Half-close into open waltz position, without taking hands, both facing into the center.  Her left hand is at the nape of his neck.

  • Chassez into the center (slide-close-slide); chassez back out, turning a quarter clockwise so that the gent faces out of the room.

  • Take two turning Polka steps to revolve 3/4 of a turn, still without taking hands.

  • Repeat the 4 bars.

  • Take hands palm-to-palm (closed to waltz position) and chassez in and out as before, except turning a little more than a quarter because the Lead needs to be in backing position for the following pivots.

  • Turn as a couple with four slow pivot steps (two full turns, as in a Schottische, but without the hops).  Take each step with a heavy down-up undulation.

  • Dudacka (doo-DAHTCH-ka) Polka step: Chassez in (slide-close-slide), look toward the outside wall and stamp outside foot to that side, looking down toward the stamp.  Chassez out rotating a quarter CW and stamp toward LOD.

  • Take one complete turn of a Polka (2 bars), then cast away from partner, walking around in a tight circle four steps (Lead to the left, Follow to the right), to meet again.


  • Quickly take waltz position upon meeting and pivot four slow steps as before, traveling LOD.

  • Polka two bars (one full turn).

    Repeat the four bars.  End with the Lead facing LOD, placing his partner to face him.

    4. REDOWACKA   (ray-doe-VAHTCH-ka)

    Position: Drop both hands to face partner at a close distance.  Lead's (and possibly also Follow's) hands akimbo.

  • The Follow backs against LOD as the Lead advances LOD with the opening sequence of steps:  Two polkas, two walks and two rocking steps in place.  Twist the body with the steps (not in opposition) during the polkas, and twist somewhat during the rocking steps.

  • Follow backs the Lead with the same steps.  Always begin with Lead's L and Follow's R foot.

  • Take hands in waltz position: Repeat the 2 twisting polkas, but then pivot two full turns with 4 slow pivot steps, traveling LOD.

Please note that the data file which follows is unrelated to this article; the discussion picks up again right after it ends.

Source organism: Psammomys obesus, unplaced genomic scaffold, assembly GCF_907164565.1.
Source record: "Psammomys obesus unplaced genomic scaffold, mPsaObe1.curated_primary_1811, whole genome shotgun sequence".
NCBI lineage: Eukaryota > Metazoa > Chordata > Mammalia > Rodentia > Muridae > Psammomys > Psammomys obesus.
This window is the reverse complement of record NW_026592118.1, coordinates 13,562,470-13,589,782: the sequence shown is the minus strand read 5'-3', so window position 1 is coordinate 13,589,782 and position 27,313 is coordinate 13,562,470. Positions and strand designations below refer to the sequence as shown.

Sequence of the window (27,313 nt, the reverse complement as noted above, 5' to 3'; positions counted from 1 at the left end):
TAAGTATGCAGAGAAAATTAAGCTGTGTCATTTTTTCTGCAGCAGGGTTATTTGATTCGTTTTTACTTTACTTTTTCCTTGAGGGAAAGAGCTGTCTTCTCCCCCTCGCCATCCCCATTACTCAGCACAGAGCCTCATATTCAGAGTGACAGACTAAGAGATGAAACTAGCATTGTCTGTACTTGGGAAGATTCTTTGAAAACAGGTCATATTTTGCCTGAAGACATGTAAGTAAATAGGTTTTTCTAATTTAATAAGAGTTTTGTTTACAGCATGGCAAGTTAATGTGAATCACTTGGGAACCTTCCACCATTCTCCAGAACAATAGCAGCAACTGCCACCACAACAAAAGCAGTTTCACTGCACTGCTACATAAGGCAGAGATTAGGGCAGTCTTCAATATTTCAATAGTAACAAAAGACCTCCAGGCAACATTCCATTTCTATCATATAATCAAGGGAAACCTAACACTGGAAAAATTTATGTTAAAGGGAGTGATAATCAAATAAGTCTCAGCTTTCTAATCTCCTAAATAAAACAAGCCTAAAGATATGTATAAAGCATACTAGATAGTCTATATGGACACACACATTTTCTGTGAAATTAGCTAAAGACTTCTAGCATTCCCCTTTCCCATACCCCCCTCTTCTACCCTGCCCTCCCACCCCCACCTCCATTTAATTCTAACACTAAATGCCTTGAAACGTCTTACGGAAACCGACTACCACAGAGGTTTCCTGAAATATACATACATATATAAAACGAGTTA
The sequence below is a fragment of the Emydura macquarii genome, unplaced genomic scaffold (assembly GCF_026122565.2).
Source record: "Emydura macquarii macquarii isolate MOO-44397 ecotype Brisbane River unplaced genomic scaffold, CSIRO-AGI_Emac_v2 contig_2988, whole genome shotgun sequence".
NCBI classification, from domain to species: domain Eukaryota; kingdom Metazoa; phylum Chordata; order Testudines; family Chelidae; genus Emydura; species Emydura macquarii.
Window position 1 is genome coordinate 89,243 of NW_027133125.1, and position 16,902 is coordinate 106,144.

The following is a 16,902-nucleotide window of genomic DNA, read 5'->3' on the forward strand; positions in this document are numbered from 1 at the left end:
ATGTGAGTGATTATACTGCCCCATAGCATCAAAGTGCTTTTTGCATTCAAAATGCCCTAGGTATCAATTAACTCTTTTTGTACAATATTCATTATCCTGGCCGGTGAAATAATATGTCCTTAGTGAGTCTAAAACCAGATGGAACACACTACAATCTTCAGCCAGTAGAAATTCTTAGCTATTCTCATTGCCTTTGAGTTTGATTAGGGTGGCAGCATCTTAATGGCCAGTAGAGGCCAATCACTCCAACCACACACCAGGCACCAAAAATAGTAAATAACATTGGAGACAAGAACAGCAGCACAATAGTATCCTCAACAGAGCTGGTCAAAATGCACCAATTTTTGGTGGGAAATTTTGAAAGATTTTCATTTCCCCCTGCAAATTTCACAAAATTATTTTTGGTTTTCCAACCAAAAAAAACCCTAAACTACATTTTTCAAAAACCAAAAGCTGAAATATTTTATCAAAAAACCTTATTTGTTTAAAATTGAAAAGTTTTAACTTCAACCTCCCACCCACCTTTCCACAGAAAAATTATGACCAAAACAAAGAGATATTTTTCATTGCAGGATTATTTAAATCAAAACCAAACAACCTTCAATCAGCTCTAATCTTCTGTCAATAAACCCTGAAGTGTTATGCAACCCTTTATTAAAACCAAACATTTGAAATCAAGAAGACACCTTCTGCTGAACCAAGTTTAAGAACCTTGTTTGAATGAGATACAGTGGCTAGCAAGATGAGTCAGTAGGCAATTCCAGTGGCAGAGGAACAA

• Repeat the 2 twisting polkas backing the Follow; pivot once around with 2 steps; then he turns the Follow under by raising his L (her R) arm as she polkas (not pivots) under with 3 quick steps R L R (to gain her L foot free for the next section).


  • Push off from the held hands into: Both chassez to their left side (slide-close-slide), and chassez back to the right side, without touching partner.

  • The Follow does 2 Polka Tremblante steps turning to her left, traveling LOD.  (Polka Tremblante is a polka with small steps where the body bounces down and up with each step and hop.)   Meanwhile the Lead walks forward 4 short steps, clapping boldly 4 times.

  • Repeat chassez and polka tremblante pursuit.

  • The Lead drops strongly to one knee (either one) and claps 15 times (8 plus another 7) as the Follow does 7 polka tremblante steps in a large counter-clockwise circle around him.   He watches her as she encircles him.   The Follow only travels 3/4 of this circular path, ending on the outside of LOD, facing him.  He rises to face her as he claps the last time and as she steps two steps in place R L (to gain her R foot free for the next part).


  • Taking closed waltz position, polka one full turn (2 bars) and cast away with four steps, as done at the end of Part 2.


  • Take inside hands and repeat parts 1 (without the introduction), 2 and 3 only.

  • Final honors:  1. Release from waltz position, keeping his L (her R) hand, and step back away from partner.  2. Close feet together, stand tall and look at partner.  3. Honor partner.  4. Rise.

    Choreography and description by Richard Powers
    © 1984 Richard Powers